According to Crunchbase, global venture funding in November 2022 was down 69% year-over-year, with late-stage (growth) funding down even more: 80% year-over-year. With public company multiples continuing to be down (especially those of software companies) and inflation remaining high, it’s reasonable to expect the growth investment climate will remain cool if not downright frigid. Growth companies will need to manage their burn rate very carefully.

3. (Some) CLM vendors feel the pain

Gartner’s 2021 Hype Cycle for Legal and Compliance Technologies put contract lifecycle management (CLM) on the slope of enlightenment, but I think it’s entering the trough of disillusionment. As Lucy Bassli has written, CLM is as much about templates, policies, and processes as it is about software. This complex, time-consuming work is underestimated by many first-time buyers. Combine this with market forces—there’s a lot of competition and many CLM vendors raised money at now-unsupportable valuations—and you have the ingredients for a rough year. Leaders like Ironclad will be fine, and will grow market share.

4. Legal ops becomes the GC’s right hand

The logical evolution of the legal ops function is that it becomes the General Counsel’s right hand. Earlier this year, I wrote on LinkedIn: “Legal operations is more than a job title and more than a job function… Every leader needs a right hand: someone to help operate the team. This is legal ops.” I later came across a post on Penn Law’s blog that said, “The idea of elevating legal ops to the status of legal advice may sound controversial, but it is simply common sense in today’s world.”

5. The US enacts a national privacy law

Conventional wisdom says Republicans are anti-regulation, and that with them taking control of the House there’s no chance of a national privacy law being passed. But even free-market, low-regulation advocates recognize businesses are suffering from a patchwork of state regulations and a national framework would be better and less expensive. With Democrats retaining control of the Senate, it’s easier to see a path to the American Data Privacy and Protection Act (ADPPA) becoming law in 2023, upending privacy practice in the US.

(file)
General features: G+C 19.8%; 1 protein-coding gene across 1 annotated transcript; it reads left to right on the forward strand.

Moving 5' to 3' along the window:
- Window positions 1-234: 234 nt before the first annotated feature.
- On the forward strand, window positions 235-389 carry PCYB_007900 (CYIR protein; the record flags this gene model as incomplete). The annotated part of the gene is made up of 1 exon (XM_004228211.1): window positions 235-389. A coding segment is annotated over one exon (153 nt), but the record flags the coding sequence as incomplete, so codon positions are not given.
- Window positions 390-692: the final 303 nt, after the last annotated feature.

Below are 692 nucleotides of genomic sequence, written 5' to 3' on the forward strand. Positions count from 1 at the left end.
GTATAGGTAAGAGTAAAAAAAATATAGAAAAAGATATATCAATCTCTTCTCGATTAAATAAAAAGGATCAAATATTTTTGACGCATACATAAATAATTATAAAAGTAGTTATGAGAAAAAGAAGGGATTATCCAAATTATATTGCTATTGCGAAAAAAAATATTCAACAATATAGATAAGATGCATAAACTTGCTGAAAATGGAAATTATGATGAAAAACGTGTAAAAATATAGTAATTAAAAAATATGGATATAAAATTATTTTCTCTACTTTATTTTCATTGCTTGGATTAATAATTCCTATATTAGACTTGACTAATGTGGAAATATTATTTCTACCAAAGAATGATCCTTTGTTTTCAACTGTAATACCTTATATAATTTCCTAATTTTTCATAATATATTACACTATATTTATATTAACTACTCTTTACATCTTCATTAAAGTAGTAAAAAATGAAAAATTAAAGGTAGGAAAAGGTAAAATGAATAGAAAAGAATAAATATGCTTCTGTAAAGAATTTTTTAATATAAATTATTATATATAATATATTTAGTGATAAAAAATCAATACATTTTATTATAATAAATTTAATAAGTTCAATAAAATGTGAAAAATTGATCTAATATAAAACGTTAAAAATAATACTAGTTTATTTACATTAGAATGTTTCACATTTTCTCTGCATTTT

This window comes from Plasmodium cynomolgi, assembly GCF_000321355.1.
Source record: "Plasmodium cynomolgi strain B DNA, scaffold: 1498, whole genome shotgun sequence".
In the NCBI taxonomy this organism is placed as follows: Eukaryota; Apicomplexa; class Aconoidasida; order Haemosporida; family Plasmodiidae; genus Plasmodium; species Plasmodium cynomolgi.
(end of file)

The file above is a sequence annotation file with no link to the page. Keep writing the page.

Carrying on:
6. Am Law 200 revenue growth halves

In 2021, Am Law 200 revenue grew 13.9% year-over-year. It takes a while for ALM to compile the data, so we won’t know the 2022 growth rate until May 2023 (and the 2023 growth rate until May 2024), but I predict it will halve to 7%. The main driver will be blowback against the hourly rate increases Big Law has already started to seek for 2023. Legal tech like Brightflag makes it easier for corporate legal teams to spread their business across a wider set of legal providers, including a diverse set of alternative providers, better aligning spend with risk and value.

7. AFAs slow, but ALSPs grow

In the world of software and technology, many vendors are adopting usage-based pricing models. In theory, these models align price to value because value is correlated with use, although it’s a little murkier in practice. This trend isn’t limited to technology; use cases for micropayments are popping up across verticals. It’s somewhat curious, then, that the legal industry has moved — haltingly — in the opposite direction. I think 2023 will be a year in which the growth of alternative fee arrangements slows while alternative legal service providers continue to grow by offering disruptive price points and service delivery models.

8. Contract standards break out

Eliminating the redlining of contracts altogether is the Holy Grail of contract management. That’s exactly what oneNDA does for non-disclosure agreements, and it’s been adopted by more than 800 organizations. Together with oneDPA and Claustack, 2023 will be the year of contract standardization, further driving the growth of legal operations as commercial contract volume shifts from attorney to automation. The leading CLM vendors will recognize this shift and incorporate these standards in their software as out-of-the-box options.

9. Big Tech makes a legal acquisition

With big enterprise software sitting on mountains of cash and valuations down 50% or more, conditions are right for a major acquisition. Conga will be in its fifth year of ownership by Thoma Bravo, which is a common hold period. DocuSign’s stock is down 65% in the last year and is at a significant distribution disadvantage relative to Adobe Sign. Icertis struck a strategic partnership with SAP early this year, often a precursor to an acquisition. Onit is a wildcard acquisition target: having bulked up through acquisition, they’ve exhausted the $200 million raised and will need to provide liquidity to K1 and management. As with last year, this prediction is made without any inside information.

10. Brightflag has a great year

Among legal tech companies, I think Brightflag is uniquely positioned to achieve great success in a year in which many are likely to struggle. There are three reasons I believe this. First, we’ve built a fantastic product that keeps getting better with automatic monthly updates. Second, Brightflag’s outstanding customer service is just what resource-constrained teams need to achieve success as they discover software alone isn’t enough. Third and finally, outside counsel management is a strategic imperative when organizations are looking to directly impact the balance sheet.

If you work in a corporate legal department, we’d love to speak with you. And if you’re considering a career in legal tech, we’re hiring.

I hope you have a safe and happy holiday season.

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Kevin Cohn

Chief Customer Officer at Brightflag. I write about issues relevant to and situations faced by SaaS companies as they scale.